In addition to complaints of nasal air obstruction, most patients complain of impairment or disappearance of the sense of smell, and severe impairment of quality of life, including sleep disturbance, disturbance during physical activity, since patients breathe only through the mouth and impairment of the enjoyment of a delicious meal. "Many patients come to me with claims that different foods taste the same only in different textures, and for some patients the sense of smell is related to their profession," explains the expert.

Studies show that when you stop breathing through your nose, you can have a very significant impact on quality of life/ShutterStock

Breathing through the nose is extremely

important. Studies show that when you stop breathing through your nose, you can have a very significant impact on quality of life. Although sinusitis seems to be a mild problem because "only" one does not breathe from the nose, it has been proven according to designated questionnaires that the impairment of the quality of life of patients with chronic sinusitis is extremely severe and similar to severe chronic patients such as heart failure and severe chronic lung disease. Moreover, breathing through the nose slowly and calmly is important not only for a person's peace of mind but also for respiratory function by delivering a gas called nitric oxide to the lower respiratory tract, the lungs.

How is it treated? According to Dr. Warman, "Treatment develops according to the severity of the disease. When the disease is mild, non-pharmacological treatment is initiated: rinses of saline. The salt water opens up the areas of the stagnation (STASIS = a state in which liquid or air flows slowly or stops) that can promote the development of inflammation."

"If that doesn't help, and you can't open the blockage and allow air to pass through your nose, you start drug treatment whose goal is to reduce the polyps and stop the worsening. These are two classes of drugs: corticosteroids or leukotrienes," explains Dr. Warman, noting that "leukotrienes are chemicals produced by white blood cells that help the immune system fight infections. However, they can also cause allergic reactions or inflammatory reactions."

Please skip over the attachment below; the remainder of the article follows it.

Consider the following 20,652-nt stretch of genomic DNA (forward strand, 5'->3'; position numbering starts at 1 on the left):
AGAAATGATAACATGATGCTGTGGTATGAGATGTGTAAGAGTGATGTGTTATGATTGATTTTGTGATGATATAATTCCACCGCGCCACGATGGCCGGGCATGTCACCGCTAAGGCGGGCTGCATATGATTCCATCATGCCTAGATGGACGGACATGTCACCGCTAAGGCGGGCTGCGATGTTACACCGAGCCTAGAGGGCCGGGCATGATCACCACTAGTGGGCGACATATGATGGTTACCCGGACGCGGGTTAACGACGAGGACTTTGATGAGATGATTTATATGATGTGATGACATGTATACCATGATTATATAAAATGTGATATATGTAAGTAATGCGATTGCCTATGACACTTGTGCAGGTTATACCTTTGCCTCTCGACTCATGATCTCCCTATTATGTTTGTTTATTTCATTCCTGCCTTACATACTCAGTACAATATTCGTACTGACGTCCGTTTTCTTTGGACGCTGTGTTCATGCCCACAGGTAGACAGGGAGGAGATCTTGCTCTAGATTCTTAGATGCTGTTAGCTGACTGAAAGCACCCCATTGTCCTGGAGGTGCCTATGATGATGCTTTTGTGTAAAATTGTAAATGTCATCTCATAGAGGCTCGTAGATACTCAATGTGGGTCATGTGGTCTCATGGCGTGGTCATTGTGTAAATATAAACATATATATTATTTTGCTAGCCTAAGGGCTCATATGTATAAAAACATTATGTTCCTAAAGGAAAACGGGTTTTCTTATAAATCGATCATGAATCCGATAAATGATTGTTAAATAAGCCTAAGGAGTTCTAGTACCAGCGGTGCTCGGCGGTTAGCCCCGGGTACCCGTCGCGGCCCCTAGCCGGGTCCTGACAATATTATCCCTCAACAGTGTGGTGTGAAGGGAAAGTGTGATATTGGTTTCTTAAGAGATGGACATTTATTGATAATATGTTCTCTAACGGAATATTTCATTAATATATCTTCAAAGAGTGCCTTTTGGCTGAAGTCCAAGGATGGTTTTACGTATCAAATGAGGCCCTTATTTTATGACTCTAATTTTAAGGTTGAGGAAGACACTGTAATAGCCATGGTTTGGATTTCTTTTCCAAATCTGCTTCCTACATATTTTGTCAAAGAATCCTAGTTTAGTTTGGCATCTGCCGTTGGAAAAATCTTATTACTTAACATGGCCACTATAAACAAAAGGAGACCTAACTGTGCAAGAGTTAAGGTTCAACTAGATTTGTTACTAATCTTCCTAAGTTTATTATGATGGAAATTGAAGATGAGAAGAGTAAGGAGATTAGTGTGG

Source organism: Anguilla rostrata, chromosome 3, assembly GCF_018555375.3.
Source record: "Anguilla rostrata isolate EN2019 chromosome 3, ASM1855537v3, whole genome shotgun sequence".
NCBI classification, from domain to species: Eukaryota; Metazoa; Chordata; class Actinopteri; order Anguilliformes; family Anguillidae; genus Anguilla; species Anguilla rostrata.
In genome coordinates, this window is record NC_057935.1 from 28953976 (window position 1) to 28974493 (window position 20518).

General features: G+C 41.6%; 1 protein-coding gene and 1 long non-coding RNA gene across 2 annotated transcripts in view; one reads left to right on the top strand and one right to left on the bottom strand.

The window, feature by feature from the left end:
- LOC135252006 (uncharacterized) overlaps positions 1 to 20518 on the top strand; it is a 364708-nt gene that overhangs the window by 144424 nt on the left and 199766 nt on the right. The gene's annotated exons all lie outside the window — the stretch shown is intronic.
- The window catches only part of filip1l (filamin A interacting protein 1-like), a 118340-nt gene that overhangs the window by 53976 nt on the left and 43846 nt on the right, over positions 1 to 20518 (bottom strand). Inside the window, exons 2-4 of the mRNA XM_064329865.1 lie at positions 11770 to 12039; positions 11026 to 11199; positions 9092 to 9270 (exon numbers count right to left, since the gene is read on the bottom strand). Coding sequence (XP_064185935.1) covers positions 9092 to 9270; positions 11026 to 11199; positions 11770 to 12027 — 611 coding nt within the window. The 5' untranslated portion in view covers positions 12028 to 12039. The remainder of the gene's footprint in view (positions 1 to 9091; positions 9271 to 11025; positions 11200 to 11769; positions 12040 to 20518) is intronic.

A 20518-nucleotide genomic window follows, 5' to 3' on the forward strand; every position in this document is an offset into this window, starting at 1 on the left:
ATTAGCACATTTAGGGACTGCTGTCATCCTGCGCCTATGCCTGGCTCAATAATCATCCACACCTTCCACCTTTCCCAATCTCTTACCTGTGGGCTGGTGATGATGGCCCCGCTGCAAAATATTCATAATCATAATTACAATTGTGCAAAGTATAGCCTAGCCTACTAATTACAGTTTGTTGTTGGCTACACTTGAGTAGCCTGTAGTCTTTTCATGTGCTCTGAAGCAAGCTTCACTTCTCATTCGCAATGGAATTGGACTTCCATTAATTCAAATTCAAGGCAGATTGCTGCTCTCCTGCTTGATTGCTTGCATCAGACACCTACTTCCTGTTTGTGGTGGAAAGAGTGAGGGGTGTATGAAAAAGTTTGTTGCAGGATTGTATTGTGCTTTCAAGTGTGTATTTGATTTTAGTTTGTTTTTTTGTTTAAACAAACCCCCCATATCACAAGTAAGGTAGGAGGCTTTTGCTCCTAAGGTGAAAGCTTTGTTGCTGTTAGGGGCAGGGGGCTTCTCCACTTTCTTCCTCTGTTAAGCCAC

Steroids can be administered in different ways, orally, by injection into the muscle or by spray. "But we will try to avoid long-term steroid administration because they can cause side effects. The reason is that they act not in a targeted manner but extensively on any inflammation in the body. The patient feels relief, the polyps recede in temporary size, air circulation is restored and there is a benefit. However, this benefit in most patients only helps in the short term," emphasizes Dr. Warman.

According to him, if there is no improvement in the previous two stages, they move on to a stage that includes complex surgeries to treat surgical removal of the polyps from the nose and facial cavities. "This is a complex surgery that requires high surgical skill, we remove the polyps and clear the passageways, in order to allow the flow of air. The location of the sinuses is below the base of the skull - near the eyes, sometimes a few millimeters away, so appropriate experience and skill is needed to remove the polyps without harming the nearby organs."

"The latest drug line, which is a new generation of biological drugs, intended for the severely ill with sinusitis that is not balanced despite all existing treatments. Biologics are based on antibodies specifically developed to act on specific inflammatory cells. They know how to identify the factors that cause the disease, focus on them and paralyze them. And they work well as long as they persist in treatment," Dr. Warman describes, noting that "this is real news for the most difficult patients for whom until now the only solution available to them is repeated surgeries, every 3-4 years. And today they have hope." Some patients describe the benefit in their lives after starting biological therapy as a "life-changing event."

For more information or questions, contact your physician. Provided as a public service by Sanofi.

In association with Sanofi

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Source: walla